If Robert De Niro doesn't stop starring in pictures as cops forced to contend with guys who crave to become reality TV celebrities, his rep could take a stiff shot to the midsection. As if his grim outing on the subject last year, "15 Minutes," were not enough, now we've got the purportedly comic flip side, "Showtime," which is just as bad.

If Robert De Niro doesn’t stop starring in pictures as cops forced to contend with guys who crave to become reality TV celebrities, his rep could take a stiff shot to the midsection. As if his grim outing on the subject last year, “15 Minutes,” were not enough, now we’ve got the purportedly comic flip side, “Showtime,” which is just as bad. A shrill, strained and shallow riff on a tired idea involving two real-life cops enlisted to play themselves as a TV crew follows them on their rounds, this unattractively made Warner Bros. release looks to ring up some nice opening round change based on the comedic promise of the De Niro-Eddie Murphy pairing, but looks to fall short of both actors’ B.O. standards for comedy once the word gets out about promise unfulfilled.

“Being a police officer is not what you see on television,” De Niro’s LAPD detective Mitch Preston insists to a bunch of schoolchildren in the opening scene. A no-nonsense 28-year vet, Preston is a curmudgeonly loner who takes risks to do his job and certainly isn’t interested in any special attention for doing so.

By contrast, Murphy’s Trey Sellars would seem to be the force’s resident clown, a marginally competent patrol officer who spends altogether too much time auditioning for cop roles on TV. So, natch, when pushy reality show producer Chase Renzi (Rene Russo) gets a greenlight for six episodes of a new series that will document the exploits of two partners, one guess whom she wants as her team.

Coerced into participating, Mitch can’t abide Trey’s foolishness and lack of smarts as a real policeman, although the latter’s pranks and extroverted personality play well on television; as Trey says at one point, “I’m ain’t no Sam Jackson, but I’m talented.”

Much of the desired humor is supposed to turn on the paradox of the mediocre officer looking good on TV and the cop’s cop coming off as an amateur onscreen. For instance, when T.J. Hooker himself, William Shatner, is enlisted to give the guys tips on how to do “real” cop moves like rolling off the hood of a car, Mitch can’t do a thing, leading Shatner to exclaim, “This guy is the worst actor I have ever seen.”

Remaining stabs at laughs have mostly to do with Chase’s efforts at making the stubborn, determinedly solitary Mitch more TV-friendly by giving him a makeover involving darkening his graying hair, replacing his nondescript car with a Hummvee (Trey gets a Corvette) and redecorating his homely bachelor’s abode in gaudy colors, prompting Mitch to scoff, “It looks like a gay porno star lives here.”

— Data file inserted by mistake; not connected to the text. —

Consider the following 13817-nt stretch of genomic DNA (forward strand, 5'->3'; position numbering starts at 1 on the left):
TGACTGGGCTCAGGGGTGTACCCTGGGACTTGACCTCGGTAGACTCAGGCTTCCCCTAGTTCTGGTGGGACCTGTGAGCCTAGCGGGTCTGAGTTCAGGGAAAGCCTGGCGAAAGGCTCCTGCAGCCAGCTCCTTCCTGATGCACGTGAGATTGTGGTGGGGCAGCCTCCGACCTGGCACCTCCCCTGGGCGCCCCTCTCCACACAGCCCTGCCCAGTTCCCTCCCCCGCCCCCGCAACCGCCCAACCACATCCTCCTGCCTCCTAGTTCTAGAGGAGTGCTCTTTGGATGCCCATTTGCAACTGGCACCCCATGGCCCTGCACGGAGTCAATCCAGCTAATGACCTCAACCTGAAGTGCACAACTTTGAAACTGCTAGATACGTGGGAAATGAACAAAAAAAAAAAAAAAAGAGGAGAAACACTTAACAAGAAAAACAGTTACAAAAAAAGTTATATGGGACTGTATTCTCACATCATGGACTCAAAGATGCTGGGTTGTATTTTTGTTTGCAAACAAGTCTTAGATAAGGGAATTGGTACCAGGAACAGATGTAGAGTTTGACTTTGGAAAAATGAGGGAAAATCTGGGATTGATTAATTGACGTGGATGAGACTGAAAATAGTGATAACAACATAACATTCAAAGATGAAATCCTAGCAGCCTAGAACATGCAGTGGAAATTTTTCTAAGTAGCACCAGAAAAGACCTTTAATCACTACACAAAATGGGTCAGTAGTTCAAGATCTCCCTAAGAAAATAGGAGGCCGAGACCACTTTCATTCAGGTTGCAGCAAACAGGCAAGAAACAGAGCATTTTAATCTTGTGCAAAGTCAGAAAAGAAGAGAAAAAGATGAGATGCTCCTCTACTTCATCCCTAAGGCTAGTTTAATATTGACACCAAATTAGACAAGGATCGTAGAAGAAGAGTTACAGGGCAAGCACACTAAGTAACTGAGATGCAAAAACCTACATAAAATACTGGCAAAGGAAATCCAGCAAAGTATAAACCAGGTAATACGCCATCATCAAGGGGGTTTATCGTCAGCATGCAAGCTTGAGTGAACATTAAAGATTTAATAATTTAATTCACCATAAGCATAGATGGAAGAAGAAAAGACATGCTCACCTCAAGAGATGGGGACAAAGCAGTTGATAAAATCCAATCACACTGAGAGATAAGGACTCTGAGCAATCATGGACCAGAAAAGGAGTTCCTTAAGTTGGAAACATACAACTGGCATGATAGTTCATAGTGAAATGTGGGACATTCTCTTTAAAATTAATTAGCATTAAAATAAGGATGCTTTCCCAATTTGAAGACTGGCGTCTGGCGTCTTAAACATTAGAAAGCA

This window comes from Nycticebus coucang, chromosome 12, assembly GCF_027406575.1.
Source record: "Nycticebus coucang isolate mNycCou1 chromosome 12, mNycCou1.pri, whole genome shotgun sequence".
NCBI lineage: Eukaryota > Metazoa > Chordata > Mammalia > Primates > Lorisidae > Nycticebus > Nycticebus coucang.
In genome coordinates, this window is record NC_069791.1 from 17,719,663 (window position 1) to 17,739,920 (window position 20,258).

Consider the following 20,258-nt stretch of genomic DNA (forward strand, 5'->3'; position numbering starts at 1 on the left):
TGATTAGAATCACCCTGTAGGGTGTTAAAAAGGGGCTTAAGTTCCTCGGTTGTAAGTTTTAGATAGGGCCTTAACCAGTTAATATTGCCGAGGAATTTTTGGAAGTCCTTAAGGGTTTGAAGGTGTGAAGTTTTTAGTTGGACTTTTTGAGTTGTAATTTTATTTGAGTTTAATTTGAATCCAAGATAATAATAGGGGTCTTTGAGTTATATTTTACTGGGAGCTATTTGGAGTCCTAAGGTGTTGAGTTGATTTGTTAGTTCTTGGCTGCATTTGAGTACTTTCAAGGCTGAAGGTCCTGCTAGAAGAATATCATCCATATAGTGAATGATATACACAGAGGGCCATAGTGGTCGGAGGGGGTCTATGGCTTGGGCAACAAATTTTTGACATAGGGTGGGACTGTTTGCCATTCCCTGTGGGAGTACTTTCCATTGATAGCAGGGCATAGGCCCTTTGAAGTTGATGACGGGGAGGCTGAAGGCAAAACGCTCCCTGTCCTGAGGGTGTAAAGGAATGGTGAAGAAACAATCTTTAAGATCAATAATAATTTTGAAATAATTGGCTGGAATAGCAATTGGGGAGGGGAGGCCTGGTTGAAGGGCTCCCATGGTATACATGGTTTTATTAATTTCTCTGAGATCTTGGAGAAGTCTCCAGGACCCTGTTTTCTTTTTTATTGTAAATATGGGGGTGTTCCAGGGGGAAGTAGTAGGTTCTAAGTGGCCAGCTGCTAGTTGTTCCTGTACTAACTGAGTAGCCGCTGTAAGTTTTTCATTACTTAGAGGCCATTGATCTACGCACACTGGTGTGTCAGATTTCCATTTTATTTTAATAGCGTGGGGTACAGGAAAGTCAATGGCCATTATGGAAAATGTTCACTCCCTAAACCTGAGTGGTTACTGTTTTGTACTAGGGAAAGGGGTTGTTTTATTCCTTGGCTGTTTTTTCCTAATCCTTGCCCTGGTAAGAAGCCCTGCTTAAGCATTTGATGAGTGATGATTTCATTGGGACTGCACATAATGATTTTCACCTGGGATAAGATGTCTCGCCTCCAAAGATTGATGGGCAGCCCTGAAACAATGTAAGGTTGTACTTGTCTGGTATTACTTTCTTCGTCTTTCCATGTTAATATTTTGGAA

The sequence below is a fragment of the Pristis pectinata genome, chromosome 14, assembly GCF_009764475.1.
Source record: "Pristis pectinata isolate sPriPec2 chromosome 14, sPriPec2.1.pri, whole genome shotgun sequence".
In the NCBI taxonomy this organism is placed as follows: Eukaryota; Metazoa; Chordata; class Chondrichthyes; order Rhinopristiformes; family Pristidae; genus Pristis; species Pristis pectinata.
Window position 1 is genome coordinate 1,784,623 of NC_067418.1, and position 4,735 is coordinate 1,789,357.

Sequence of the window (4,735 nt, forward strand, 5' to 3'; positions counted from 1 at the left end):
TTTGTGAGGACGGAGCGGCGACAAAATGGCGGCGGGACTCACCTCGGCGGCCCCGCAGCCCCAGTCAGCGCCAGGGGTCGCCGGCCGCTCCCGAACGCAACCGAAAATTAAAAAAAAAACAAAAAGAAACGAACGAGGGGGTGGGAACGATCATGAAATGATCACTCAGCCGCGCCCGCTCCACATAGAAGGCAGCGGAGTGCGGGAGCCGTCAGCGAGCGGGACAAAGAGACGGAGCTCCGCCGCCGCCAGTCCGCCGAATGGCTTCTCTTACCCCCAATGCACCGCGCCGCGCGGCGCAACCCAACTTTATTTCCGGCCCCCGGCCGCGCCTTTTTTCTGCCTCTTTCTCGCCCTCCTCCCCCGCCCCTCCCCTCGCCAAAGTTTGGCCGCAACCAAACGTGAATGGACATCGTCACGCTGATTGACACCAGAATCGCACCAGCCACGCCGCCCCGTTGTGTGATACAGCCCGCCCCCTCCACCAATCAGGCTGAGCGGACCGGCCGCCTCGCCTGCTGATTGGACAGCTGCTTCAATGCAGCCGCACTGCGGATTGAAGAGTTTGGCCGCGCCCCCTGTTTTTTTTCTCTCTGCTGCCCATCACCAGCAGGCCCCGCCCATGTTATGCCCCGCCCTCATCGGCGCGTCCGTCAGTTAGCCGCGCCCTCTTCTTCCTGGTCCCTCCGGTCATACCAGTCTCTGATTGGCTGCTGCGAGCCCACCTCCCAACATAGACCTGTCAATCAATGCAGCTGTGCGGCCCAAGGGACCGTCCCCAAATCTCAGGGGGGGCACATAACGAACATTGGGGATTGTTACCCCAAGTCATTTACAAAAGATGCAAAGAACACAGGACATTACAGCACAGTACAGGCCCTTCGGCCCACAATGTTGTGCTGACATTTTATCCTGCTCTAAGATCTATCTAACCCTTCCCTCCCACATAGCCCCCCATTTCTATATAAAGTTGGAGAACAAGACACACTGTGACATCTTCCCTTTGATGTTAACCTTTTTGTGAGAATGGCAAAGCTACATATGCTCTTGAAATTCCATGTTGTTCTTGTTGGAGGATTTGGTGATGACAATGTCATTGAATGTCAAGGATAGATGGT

Effectively turned into Starsky and Hutch, Mitch and Trey get involved in some very generic law enforcement antics with some drug dealing gangstas, one of whom is rubbed out by their boss, the flamboyant Vargas (Pedro Damian), who totes around a machine gun with bazooka-like power.

“Story” concocted by producer Jorge Saralegui is a situation, not a plot, and screenwriters Keith Sharon, Alfred Gough and Miles Millar, latter two of whom penned “Shanghai Noon,” the one previous feature of present director Tom Dey, have struggled to come up with enough material even for the mercifully brief hour-and-a-half running time.

De Niro and Murphy look like they were having a better time slumming through this than audiences will have watching them, an impression fortified by the closing credits outtakes. Playing a stridently aggressive and insincere spokeswoman for everything that’s worst about television, Russo has arguably never been unappealing onscreen before, but apparently there’s a first time for everything.

Everyone else looks like they’re just punching the clock. The one surprise is a guy who looks just like Johnnie Cochran briefly appearing as the arrogant defense attorney of a young gangsta; lo and behold, the final cast crawl reveals that it really is Johnnie L. Cochran Jr.

Shot in murky, muddy colors, pic has a notably ugly look for a major studio production.

Showtime

Production

A Warner Bros. release presented in association with Village Roadshow Pictures and NPV Entertainment of a Material production in association with Tribeca Prods. Produced by Jorge Saralegui, Jane Rosenthal. Executive producers, Will Smith, James Lassiter, Eric McLeod, Bruce Berman. Directed by Tom Dey. Screenplay, Keith Sharon, Alfred Gough, Miles Millard, story by Jorge Saralegui.

Crew

Camera (Technicolor, Otto Nemenz Cameras widescreen), Thomas Kloss; editor, Billy Weber; music, Alan Silvestri; music supervisors, Michael McQuarn, Joel Sill; production designer, Jeff Mann; art director, Geoffrey Hubbard; set designers, George R. Lee, Bill Hiney, Nick Navarro, Beck Taylor; set decorator, Tessa Posnansky; costume designer, Christopher Lawrence; supervising sound editors (Dolby Digital/DTS/SDDS), J. Paul Huntsman, Christopher Aud; sound designer, John Fasal; assistant director, Josh King; second unit directors, E.J. Foerster, Jack Gill; stunt coordinator, Gill; second unit camera, Jamie Anderson; casting, Ellen Chenoweth. Reviewed at Warner Bros. Studios, Burbank, March 7, 2002. MPAA Rating: PG-13. Running time: 95 MIN.

With

Mitch Preston - Robert De Niro Trey Sellars - Eddie Murphy Chase Renzi - Rene Russo Vargas - Pedro Damian Lazy Boy - Mos Def Captain Winship - Frankie R. Faison Himself - William Shatner Ray - Nestor Serrano Annie - Drena De Niro Waitress - Linda Hart ReRun - T.J. Cross Julio - Judah Friedlander Kyle - Kadeem Hardison Brad Slocum - Peter Jacobson Cop in Gym - Ken Campbell Charlie - John Cariani
Want Entertainment News First? Sign up for Variety Alerts and Newsletters!
Post A Comment 0